In Dubuque, Iowa where the Arts in the District project engaged the arts to help activate the Historic Millwork District, they learned that the project’s success was due in large part to the fact that it connected the dots between the history of the buildings, streets, spaces, and people from the area. Project manager Cindy Steinhauser advises others that, “where history is concerned, respect it; be a good student of it. Then tell as honest and as authentic a story as you can.” Similarly, Susan Mosey from Detroit remarked, “In the research that we conducted for this project, I became much more aware of the rich history of the district…….What I learned showed me that we have a responsibility to pay tribute to the past and to create programming that is accessible to all members of our community.”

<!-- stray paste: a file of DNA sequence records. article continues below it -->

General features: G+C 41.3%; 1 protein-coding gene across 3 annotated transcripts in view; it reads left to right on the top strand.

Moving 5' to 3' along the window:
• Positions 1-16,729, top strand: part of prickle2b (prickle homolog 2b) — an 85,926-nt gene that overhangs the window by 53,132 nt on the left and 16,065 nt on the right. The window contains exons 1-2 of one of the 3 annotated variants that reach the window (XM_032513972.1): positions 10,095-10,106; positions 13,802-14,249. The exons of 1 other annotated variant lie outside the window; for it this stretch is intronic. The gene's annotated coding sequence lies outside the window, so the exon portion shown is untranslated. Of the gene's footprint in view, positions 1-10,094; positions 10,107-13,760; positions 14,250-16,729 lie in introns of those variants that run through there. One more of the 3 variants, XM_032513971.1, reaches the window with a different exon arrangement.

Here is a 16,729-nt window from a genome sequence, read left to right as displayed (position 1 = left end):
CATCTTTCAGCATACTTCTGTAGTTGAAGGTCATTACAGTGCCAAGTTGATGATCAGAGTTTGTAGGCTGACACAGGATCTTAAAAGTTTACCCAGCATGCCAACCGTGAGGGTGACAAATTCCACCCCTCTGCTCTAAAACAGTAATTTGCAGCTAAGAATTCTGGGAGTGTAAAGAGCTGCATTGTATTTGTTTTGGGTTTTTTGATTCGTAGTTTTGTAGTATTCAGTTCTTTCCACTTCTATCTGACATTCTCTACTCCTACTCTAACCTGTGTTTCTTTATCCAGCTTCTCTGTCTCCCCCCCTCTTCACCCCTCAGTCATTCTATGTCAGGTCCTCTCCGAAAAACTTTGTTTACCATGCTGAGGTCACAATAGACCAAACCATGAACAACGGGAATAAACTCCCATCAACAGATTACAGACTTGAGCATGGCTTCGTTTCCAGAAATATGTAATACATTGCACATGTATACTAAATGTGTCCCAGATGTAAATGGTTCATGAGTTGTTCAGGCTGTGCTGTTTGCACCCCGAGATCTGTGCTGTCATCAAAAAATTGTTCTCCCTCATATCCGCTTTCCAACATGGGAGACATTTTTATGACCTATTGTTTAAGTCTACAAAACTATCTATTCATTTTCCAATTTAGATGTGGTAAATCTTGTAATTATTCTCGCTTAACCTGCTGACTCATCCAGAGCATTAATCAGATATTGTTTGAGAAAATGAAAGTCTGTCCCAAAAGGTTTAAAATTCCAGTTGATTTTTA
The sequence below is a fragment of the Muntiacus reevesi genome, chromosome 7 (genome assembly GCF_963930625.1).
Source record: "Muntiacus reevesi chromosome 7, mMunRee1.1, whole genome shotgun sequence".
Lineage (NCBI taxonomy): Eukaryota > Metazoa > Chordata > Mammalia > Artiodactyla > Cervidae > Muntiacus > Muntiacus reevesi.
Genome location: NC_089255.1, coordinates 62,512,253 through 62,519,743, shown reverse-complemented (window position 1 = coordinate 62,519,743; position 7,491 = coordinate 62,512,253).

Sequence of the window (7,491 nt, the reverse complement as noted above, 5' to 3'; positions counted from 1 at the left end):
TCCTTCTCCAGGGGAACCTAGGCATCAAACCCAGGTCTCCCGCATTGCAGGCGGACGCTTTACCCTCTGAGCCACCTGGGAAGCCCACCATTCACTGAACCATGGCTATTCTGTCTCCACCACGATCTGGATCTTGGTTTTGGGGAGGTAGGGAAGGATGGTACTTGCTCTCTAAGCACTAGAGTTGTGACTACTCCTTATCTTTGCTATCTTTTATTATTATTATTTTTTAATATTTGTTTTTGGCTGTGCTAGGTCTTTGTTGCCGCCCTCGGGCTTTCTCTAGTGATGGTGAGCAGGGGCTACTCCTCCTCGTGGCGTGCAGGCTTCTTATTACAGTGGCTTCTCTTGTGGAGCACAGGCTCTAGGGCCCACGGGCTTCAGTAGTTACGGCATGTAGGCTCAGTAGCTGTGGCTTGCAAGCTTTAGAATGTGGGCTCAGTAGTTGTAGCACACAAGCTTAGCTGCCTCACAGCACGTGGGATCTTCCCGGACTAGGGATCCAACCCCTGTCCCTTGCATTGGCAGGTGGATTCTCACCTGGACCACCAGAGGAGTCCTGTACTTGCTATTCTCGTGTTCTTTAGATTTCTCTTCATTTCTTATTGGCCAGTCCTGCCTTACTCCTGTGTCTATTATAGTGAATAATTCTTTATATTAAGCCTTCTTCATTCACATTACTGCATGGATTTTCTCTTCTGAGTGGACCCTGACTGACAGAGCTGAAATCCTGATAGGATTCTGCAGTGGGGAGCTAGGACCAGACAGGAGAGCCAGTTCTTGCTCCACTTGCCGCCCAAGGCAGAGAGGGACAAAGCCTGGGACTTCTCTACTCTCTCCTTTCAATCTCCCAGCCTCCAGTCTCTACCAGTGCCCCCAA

How-To: Find Sources for Local History
- Depending on the size of a community, sources of local history can vary widely from existing published books to the unwritten stories that have been passed down at local community gatherings. If published information is not available, it is often worth asking community leadership to identify those community members that can “tell the story” of the area. Capturing these stories can often become part of the project process itself by capturing stories in video or audio format at larger community meetings, or creating video footage during the project planning phase which can later be used in a final video or publication that tells the story of the larger project.